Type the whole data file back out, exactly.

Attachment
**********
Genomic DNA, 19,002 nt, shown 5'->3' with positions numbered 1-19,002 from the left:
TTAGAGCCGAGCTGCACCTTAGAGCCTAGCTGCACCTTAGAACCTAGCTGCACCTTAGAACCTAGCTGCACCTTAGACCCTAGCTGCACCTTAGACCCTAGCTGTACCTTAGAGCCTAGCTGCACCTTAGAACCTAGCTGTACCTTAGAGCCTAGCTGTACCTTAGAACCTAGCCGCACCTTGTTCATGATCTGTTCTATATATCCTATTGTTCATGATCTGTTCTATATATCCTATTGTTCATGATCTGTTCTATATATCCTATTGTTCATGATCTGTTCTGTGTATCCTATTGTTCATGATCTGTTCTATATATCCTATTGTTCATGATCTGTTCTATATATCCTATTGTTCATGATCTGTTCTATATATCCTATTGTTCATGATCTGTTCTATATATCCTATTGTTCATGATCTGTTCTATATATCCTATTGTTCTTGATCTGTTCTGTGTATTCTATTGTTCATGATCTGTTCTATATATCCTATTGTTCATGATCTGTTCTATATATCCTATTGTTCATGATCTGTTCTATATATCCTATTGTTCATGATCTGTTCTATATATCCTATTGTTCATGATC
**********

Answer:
Genomic DNA, 19,002 nt, shown 5'->3' with positions numbered 1-19,002 from the left:
TTAGAGCCGAGCTGCACCTTAGAGCCTAGCTGCACCTTAGAACCTAGCTGCACCTTAGAACCTAGCTGCACCTTAGACCCTAGCTGCACCTTAGACCCTAGCTGTACCTTAGAGCCTAGCTGCACCTTAGAACCTAGCTGTACCTTAGAGCCTAGCTGTACCTTAGAACCTAGCCGCACCTTGTTCATGATCTGTTCTATATATCCTATTGTTCATGATCTGTTCTATATATCCTATTGTTCATGATCTGTTCTATATATCCTATTGTTCATGATCTGTTCTGTGTATCCTATTGTTCATGATCTGTTCTATATATCCTATTGTTCATGATCTGTTCTATATATCCTATTGTTCATGATCTGTTCTATATATCCTATTGTTCATGATCTGTTCTATATATCCTATTGTTCATGATCTGTTCTATATATCCTATTGTTCTTGATCTGTTCTGTGTATTCTATTGTTCATGATCTGTTCTATATATCCTATTGTTCATGATCTGTTCTATATATCCTATTGTTCATGATCTGTTCTATATATCCTATTGTTCATGATCTGTTCTATATATCCTATTGTTCATGATC